Trending
Big Ideas: Michiel van der Kley's Project Egg Debuted at Dutch Design Week
Technology brings us together, but it can sometimes be isolating. ...
Big Ideas: If Willy Wonka Were an Architect
When the Maison & Objet trade fair in Paris declared ...
Pretty Brilliant: 6 Materials Look Good While Working Wonders
1. Material: T-Glase.Composition: PET plastic.Manufacturer: Taulman 3D.Recycled polymers, extruded in ...
Big Ideas: Dornbracht’s Performance-Art Side Comes Out In the New Museum Lobby
Photography by Dornbracht.Talk about making a splash. Dornbracht’s performance-art side comes out ...
Big Ideas: S’well Water Bottles Stay Cold for 24 Hours
Photography Courtesy of S’wellThe reusable water bottle isn’t a new ...

JOB ZONE

jobseekers:

employers:

 
Weekly Poll
Which flooring trend are you dying to specify?

    industry_article_detail_left_zone

    Yves Béhar Launches the One Laptop Per Child XO-3

    Yves Behar One Laptop Per Child XO-3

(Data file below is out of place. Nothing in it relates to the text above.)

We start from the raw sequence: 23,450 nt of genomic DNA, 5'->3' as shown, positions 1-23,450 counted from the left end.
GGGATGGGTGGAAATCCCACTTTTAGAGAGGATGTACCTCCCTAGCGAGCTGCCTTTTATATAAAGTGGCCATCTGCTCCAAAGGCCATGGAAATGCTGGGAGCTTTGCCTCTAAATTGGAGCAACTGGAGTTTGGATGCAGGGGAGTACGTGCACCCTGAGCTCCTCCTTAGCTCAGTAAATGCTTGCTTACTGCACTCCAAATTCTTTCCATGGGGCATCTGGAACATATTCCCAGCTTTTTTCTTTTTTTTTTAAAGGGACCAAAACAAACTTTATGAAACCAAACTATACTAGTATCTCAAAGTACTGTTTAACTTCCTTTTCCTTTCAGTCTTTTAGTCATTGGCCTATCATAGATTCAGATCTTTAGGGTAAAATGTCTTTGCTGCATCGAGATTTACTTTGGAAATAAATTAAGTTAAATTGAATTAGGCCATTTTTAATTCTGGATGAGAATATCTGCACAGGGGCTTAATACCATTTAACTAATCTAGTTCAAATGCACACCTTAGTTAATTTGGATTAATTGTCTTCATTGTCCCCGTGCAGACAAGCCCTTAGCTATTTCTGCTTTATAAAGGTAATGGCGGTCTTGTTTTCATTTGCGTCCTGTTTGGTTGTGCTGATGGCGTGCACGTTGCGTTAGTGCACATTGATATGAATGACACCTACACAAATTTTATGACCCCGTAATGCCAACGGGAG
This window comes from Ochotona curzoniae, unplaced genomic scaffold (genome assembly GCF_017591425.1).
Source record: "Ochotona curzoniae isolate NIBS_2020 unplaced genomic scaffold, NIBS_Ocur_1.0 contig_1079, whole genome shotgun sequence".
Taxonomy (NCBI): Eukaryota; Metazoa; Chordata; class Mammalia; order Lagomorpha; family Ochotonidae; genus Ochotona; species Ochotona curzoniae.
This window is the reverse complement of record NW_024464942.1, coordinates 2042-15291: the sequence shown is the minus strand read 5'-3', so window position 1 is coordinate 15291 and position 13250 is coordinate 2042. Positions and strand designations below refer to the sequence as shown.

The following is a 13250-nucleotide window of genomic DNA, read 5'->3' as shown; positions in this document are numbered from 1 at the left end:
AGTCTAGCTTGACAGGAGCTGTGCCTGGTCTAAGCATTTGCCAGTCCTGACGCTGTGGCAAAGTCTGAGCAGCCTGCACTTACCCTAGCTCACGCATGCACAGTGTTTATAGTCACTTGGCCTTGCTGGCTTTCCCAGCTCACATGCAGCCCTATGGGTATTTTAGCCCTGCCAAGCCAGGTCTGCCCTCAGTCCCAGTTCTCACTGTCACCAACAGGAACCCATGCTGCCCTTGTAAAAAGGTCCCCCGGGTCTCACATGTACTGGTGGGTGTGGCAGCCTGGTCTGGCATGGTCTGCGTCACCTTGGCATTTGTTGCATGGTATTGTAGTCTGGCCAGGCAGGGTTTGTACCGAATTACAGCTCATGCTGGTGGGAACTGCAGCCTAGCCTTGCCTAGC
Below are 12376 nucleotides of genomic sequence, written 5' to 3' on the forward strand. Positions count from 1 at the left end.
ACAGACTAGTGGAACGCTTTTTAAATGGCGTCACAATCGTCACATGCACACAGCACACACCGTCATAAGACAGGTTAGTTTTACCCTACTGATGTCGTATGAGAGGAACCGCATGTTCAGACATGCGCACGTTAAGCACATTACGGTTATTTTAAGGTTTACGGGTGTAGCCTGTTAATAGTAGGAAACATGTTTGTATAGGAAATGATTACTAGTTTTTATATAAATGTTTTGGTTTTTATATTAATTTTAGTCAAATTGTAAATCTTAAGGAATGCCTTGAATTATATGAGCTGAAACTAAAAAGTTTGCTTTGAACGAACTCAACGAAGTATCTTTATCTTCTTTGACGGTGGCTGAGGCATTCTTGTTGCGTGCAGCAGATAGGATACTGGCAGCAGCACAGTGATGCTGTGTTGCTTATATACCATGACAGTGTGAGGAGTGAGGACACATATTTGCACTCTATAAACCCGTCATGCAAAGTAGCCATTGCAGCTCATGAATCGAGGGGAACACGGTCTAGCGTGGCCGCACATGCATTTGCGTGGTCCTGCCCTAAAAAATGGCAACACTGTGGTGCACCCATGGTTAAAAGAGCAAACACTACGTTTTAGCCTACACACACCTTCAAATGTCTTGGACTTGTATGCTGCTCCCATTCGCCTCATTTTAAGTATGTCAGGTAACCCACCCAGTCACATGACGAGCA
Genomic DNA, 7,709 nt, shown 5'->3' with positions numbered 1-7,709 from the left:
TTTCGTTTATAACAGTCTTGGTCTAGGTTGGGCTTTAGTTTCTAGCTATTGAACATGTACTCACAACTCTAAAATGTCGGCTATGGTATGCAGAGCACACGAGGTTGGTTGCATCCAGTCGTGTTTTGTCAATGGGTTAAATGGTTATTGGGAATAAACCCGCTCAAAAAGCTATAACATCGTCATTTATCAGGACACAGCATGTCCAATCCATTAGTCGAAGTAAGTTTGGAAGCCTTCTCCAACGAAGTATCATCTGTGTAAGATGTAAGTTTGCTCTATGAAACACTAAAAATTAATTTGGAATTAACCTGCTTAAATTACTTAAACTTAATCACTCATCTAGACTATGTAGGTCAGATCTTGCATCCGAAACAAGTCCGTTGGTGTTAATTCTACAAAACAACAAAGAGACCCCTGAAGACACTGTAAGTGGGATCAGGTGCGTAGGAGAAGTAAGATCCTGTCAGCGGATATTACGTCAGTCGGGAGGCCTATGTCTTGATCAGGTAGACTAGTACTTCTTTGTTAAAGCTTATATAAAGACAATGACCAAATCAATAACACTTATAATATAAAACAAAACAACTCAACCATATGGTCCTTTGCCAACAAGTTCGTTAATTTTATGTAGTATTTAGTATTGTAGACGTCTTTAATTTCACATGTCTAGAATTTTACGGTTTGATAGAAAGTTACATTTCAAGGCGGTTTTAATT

Oh, Yves Béhar. There he is on the covers of Time and Fast Company. There he is speaking at TED and Davos. Those cool objects in the collections of the Museum of Modern Art or the Musée Nationale d’Art Moderne/Centre Pompidou? They’re by Yves Béhar. But despite such vexing ubiquity, it’s impossible to resent the prolific designer. Take his latest roll out at this week’s 2012 Consumer Electronics Show: the XO-3 tablet, designed in conjunction with founder and chairman emeritus of Massachusetts Institute of Technology's Media Lab Nicholas Negroponte on behalf of One Laptop per Child.

    Yves Behar One Laptop per Child XO-3


    As yet, Negroponte’s nonprofit organization has dispersed low-cost (that’s $100) laptops to 2.4 million children in 25 countries. Now, the brightly colored tablet will provide children in developing nations a facility with the current generation of personal computing technology. The design stresses simplicity, with all operations taking place on screen and a small power bay, including the on-off switch, connector jacks, and speakers situated on the front edge. A camera lens is on the back. The entire 8-inch-square tablet is clad in rubber for a tactile grip and is furnished with a protective cover. In addition to keeping spilled milk at bay, the cover may be equipped with an optional solar panel—potentially minimizing the need to find an electrical outlet for on-the-spot charging. With the promise of wireless freedom, there’s no doubt the coffee-house and student-union crowd will find a way to consider themselves children in need.


    Yves Behar One Laptop per Child XO-3

    Images courtesy of Fuse Project.

    industry_article_detail_central_zone